The Sierra Avalanche Center is not a typical government service. Every day paid Forest Service forecasters grab their gear and go skiing.
In order to fund themselves the Forest Service Sierra Avalanche Center seeks donations and holds events.
Two Alpine Meadows avalanche lawsuits have been filed by the widow and a friend of a dead skier. They accuse the resort of negligently rushing to open the unsafe slopes for a busy holiday weekend.
Cole Comstock, 34, of Blairsden, California, was killed. His close friend Kaley Bloom was seriously injured. They were caught in an avalanche on an Alpine Meadows ski run on Jan. 17, 2020. Nobody else was seriously hurt.
The two Alpine meadows avalanche lawsuits were filed in Placer County Superior Court by Bloom and by Cole’s widow. They seek unspecified damages from Alpine Meadows. The allegations include negligence, gross negligence and breach of contract. Raymond’s lawsuit also alleged the resort was to blame for her late husband’s death.
Friday started as a perfect winter day. About a foot of new snow fell overnight. In the morning the sky cleared. Then by the end of the day the Sierra Avalanche Center had received many avalanche reports. Some happened naturally but many were caused by skiers and snowboarders.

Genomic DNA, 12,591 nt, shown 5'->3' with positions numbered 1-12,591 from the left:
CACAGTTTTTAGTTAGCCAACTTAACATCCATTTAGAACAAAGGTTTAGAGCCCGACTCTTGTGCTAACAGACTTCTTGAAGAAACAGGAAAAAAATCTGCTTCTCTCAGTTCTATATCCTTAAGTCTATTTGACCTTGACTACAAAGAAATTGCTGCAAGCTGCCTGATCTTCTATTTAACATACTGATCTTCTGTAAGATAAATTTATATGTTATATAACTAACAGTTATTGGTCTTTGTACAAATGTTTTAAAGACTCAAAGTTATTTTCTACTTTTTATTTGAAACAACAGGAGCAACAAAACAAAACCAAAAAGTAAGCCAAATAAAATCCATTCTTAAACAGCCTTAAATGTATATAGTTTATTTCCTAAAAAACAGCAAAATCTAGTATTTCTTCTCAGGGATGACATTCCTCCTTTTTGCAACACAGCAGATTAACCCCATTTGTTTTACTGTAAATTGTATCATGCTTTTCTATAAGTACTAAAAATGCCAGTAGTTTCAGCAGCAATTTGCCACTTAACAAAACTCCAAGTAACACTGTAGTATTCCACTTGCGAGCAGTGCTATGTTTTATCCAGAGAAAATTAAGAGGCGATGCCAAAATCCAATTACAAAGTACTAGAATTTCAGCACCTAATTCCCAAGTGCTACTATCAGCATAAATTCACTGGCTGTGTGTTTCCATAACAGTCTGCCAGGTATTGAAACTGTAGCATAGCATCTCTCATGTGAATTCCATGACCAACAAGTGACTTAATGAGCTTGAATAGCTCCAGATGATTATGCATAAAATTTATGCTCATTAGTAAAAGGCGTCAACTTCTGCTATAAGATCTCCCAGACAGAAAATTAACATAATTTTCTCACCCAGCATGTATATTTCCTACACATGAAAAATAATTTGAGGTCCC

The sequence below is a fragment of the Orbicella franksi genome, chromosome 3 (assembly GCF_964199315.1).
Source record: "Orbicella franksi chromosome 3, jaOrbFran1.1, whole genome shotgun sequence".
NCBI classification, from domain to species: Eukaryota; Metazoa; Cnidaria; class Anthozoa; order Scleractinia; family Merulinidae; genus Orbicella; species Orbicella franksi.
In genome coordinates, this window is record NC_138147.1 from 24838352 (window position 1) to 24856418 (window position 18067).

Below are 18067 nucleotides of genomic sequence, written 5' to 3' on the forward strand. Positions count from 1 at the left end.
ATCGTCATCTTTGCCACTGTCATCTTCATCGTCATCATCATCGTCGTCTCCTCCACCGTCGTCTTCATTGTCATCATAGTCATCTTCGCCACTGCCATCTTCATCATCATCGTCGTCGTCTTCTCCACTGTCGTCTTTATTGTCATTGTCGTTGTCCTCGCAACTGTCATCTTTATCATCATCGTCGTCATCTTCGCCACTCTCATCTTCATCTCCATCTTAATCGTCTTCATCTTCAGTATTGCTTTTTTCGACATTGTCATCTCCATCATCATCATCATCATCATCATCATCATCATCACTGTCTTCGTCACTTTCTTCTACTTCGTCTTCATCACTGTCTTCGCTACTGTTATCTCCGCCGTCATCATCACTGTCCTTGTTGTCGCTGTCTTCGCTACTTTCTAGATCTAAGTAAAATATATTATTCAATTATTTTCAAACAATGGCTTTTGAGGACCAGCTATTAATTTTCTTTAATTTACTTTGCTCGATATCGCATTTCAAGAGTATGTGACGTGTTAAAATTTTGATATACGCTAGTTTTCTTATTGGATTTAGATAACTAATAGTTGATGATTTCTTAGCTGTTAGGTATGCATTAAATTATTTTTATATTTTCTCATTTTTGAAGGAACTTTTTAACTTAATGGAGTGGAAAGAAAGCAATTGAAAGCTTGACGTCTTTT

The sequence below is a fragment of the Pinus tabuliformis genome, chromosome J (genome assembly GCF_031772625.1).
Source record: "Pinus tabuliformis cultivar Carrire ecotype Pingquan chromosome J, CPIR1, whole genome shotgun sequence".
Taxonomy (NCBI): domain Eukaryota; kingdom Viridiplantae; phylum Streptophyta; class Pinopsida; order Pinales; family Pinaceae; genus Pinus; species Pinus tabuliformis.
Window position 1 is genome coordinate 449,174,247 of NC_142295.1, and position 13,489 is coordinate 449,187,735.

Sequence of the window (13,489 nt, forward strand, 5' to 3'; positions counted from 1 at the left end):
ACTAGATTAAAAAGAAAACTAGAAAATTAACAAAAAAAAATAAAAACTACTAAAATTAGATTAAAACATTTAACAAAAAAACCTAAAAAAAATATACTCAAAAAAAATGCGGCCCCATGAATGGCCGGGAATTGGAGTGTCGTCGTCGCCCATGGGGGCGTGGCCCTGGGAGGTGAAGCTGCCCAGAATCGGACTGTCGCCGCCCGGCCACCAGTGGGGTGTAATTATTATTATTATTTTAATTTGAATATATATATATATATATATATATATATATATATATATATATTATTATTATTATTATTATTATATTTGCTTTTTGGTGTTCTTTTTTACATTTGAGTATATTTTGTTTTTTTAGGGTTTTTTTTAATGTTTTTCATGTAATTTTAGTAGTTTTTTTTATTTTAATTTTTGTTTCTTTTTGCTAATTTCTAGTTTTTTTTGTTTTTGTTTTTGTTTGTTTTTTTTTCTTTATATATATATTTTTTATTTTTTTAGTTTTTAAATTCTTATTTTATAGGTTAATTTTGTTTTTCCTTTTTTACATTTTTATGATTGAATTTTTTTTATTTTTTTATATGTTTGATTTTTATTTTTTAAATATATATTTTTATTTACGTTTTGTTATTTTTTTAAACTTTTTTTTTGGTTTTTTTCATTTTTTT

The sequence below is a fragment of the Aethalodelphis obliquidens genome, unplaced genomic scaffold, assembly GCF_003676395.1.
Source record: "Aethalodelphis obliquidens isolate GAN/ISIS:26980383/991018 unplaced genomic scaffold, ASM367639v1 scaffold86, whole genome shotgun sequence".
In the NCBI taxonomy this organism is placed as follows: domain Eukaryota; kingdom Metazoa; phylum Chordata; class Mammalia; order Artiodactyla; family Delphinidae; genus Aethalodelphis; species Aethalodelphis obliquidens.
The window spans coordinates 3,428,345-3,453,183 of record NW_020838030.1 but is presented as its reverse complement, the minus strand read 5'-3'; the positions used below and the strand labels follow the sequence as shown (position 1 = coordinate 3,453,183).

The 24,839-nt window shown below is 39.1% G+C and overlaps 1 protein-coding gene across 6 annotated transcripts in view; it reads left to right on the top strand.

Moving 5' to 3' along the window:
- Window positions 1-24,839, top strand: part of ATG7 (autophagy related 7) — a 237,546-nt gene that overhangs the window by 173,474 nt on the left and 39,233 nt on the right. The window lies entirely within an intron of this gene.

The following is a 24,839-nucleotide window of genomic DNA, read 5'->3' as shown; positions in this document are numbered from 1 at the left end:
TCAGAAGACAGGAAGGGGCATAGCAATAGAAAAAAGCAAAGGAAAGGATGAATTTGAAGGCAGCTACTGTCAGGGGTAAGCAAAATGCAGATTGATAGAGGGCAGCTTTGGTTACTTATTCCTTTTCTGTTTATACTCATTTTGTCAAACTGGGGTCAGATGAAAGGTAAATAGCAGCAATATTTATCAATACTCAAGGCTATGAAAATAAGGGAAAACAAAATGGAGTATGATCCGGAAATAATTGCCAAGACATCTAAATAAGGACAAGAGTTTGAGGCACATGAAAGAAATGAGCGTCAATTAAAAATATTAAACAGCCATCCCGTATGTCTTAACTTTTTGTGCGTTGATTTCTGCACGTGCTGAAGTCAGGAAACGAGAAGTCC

In the morning the Sierra Avalanche Center posted its forecast. The center stated the obvious - that storm slabs in the new snow were a big concern. They rated the avalanche danger as “considerable,” meaning that skiers and snowboarders were likely to trigger avalanches.
The Sierra Avalanche Center works to prevent accidents by issuing daily forecasts. The U.S. Forest Service hires three full-time avalanche forecasters who backcountry ski and then write reports. The Sierra Avalanche Center fundraises on behalf of the U.S. Forest Service to cover much of the payroll and related expenses. There are also three part-time paid observers who go skiing to check on conditions.
Two people were caught in Tahoe avalanches in the backcountry over the weekend, on Saturday December 26. One was a skier and the other a snowmobiler. Both escaped serious injuries.
The avalanches took place on steep slopes of 40 degrees or more. Officials are advising users to choose slopes that are 30 degrees or less.
“Whumpfing, shooting cracks, recent avalanches, and unstable snow pit test results are all indications of unstable snow in the area. Do not underestimate potential avalanche size, potential run out distance, or the hazard from connected terrain above or to the side. Think bigger avalanche than expected.”